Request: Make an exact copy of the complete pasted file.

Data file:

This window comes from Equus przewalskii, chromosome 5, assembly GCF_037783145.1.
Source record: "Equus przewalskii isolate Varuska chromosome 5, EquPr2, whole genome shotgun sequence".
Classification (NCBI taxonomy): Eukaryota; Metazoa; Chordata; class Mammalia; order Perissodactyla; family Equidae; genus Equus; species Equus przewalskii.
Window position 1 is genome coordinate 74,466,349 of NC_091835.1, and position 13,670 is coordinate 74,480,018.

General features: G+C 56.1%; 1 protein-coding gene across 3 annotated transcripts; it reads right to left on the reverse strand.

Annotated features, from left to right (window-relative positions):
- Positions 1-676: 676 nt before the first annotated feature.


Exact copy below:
This window comes from Equus przewalskii, chromosome 5, assembly GCF_037783145.1.
Source record: "Equus przewalskii isolate Varuska chromosome 5, EquPr2, whole genome shotgun sequence".
Classification (NCBI taxonomy): Eukaryota; Metazoa; Chordata; class Mammalia; order Perissodactyla; family Equidae; genus Equus; species Equus przewalskii.
Window position 1 is genome coordinate 74,466,349 of NC_091835.1, and position 13,670 is coordinate 74,480,018.

General features: G+C 56.1%; 1 protein-coding gene across 3 annotated transcripts; it reads right to left on the reverse strand.

Annotated features, from left to right (window-relative positions):
- Positions 1-676: 676 nt before the first annotated feature.